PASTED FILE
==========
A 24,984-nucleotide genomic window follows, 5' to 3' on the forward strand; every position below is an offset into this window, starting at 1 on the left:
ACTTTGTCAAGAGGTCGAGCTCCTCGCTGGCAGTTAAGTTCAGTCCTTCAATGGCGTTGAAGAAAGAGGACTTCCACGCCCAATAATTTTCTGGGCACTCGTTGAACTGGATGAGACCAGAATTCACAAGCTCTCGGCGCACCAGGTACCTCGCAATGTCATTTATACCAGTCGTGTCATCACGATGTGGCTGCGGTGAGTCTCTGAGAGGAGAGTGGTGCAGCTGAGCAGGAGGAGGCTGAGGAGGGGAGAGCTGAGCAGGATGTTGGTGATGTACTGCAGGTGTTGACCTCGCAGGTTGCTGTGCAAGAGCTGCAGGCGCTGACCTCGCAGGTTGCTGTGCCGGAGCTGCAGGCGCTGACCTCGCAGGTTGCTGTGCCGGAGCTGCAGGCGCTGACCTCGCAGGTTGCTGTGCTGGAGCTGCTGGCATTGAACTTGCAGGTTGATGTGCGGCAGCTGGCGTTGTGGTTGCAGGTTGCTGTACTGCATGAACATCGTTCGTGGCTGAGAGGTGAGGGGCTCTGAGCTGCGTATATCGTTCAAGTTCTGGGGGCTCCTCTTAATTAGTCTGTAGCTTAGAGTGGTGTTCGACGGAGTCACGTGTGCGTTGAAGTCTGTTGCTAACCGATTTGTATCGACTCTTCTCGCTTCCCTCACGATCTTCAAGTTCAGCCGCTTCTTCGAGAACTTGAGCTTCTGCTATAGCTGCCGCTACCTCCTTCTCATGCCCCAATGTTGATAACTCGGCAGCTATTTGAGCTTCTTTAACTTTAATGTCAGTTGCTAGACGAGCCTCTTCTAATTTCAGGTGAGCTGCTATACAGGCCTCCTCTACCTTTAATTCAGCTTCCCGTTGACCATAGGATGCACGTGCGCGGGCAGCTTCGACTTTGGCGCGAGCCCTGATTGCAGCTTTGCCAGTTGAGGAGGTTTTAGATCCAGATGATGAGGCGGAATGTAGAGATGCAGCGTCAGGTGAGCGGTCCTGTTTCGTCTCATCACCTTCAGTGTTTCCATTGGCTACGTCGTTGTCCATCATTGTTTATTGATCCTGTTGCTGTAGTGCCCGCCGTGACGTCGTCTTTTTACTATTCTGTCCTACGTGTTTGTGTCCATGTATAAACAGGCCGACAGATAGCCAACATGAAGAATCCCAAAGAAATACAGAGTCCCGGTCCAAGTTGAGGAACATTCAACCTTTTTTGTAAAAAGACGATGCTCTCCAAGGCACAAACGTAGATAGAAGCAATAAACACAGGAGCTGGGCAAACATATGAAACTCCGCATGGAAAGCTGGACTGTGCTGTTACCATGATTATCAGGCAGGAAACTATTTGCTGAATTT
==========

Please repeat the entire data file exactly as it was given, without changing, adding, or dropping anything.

A 24,984-nucleotide genomic window follows, 5' to 3' on the forward strand; every position below is an offset into this window, starting at 1 on the left:
ACTTTGTCAAGAGGTCGAGCTCCTCGCTGGCAGTTAAGTTCAGTCCTTCAATGGCGTTGAAGAAAGAGGACTTCCACGCCCAATAATTTTCTGGGCACTCGTTGAACTGGATGAGACCAGAATTCACAAGCTCTCGGCGCACCAGGTACCTCGCAATGTCATTTATACCAGTCGTGTCATCACGATGTGGCTGCGGTGAGTCTCTGAGAGGAGAGTGGTGCAGCTGAGCAGGAGGAGGCTGAGGAGGGGAGAGCTGAGCAGGATGTTGGTGATGTACTGCAGGTGTTGACCTCGCAGGTTGCTGTGCAAGAGCTGCAGGCGCTGACCTCGCAGGTTGCTGTGCCGGAGCTGCAGGCGCTGACCTCGCAGGTTGCTGTGCCGGAGCTGCAGGCGCTGACCTCGCAGGTTGCTGTGCTGGAGCTGCTGGCATTGAACTTGCAGGTTGATGTGCGGCAGCTGGCGTTGTGGTTGCAGGTTGCTGTACTGCATGAACATCGTTCGTGGCTGAGAGGTGAGGGGCTCTGAGCTGCGTATATCGTTCAAGTTCTGGGGGCTCCTCTTAATTAGTCTGTAGCTTAGAGTGGTGTTCGACGGAGTCACGTGTGCGTTGAAGTCTGTTGCTAACCGATTTGTATCGACTCTTCTCGCTTCCCTCACGATCTTCAAGTTCAGCCGCTTCTTCGAGAACTTGAGCTTCTGCTATAGCTGCCGCTACCTCCTTCTCATGCCCCAATGTTGATAACTCGGCAGCTATTTGAGCTTCTTTAACTTTAATGTCAGTTGCTAGACGAGCCTCTTCTAATTTCAGGTGAGCTGCTATACAGGCCTCCTCTACCTTTAATTCAGCTTCCCGTTGACCATAGGATGCACGTGCGCGGGCAGCTTCGACTTTGGCGCGAGCCCTGATTGCAGCTTTGCCAGTTGAGGAGGTTTTAGATCCAGATGATGAGGCGGAATGTAGAGATGCAGCGTCAGGTGAGCGGTCCTGTTTCGTCTCATCACCTTCAGTGTTTCCATTGGCTACGTCGTTGTCCATCATTGTTTATTGATCCTGTTGCTGTAGTGCCCGCCGTGACGTCGTCTTTTTACTATTCTGTCCTACGTGTTTGTGTCCATGTATAAACAGGCCGACAGATAGCCAACATGAAGAATCCCAAAGAAATACAGAGTCCCGGTCCAAGTTGAGGAACATTCAACCTTTTTTGTAAAAAGACGATGCTCTCCAAGGCACAAACGTAGATAGAAGCAATAAACACAGGAGCTGGGCAAACATATGAAACTCCGCATGGAAAGCTGGACTGTGCTGTTACCATGATTATCAGGCAGGAAACTATTTGCTGAATTT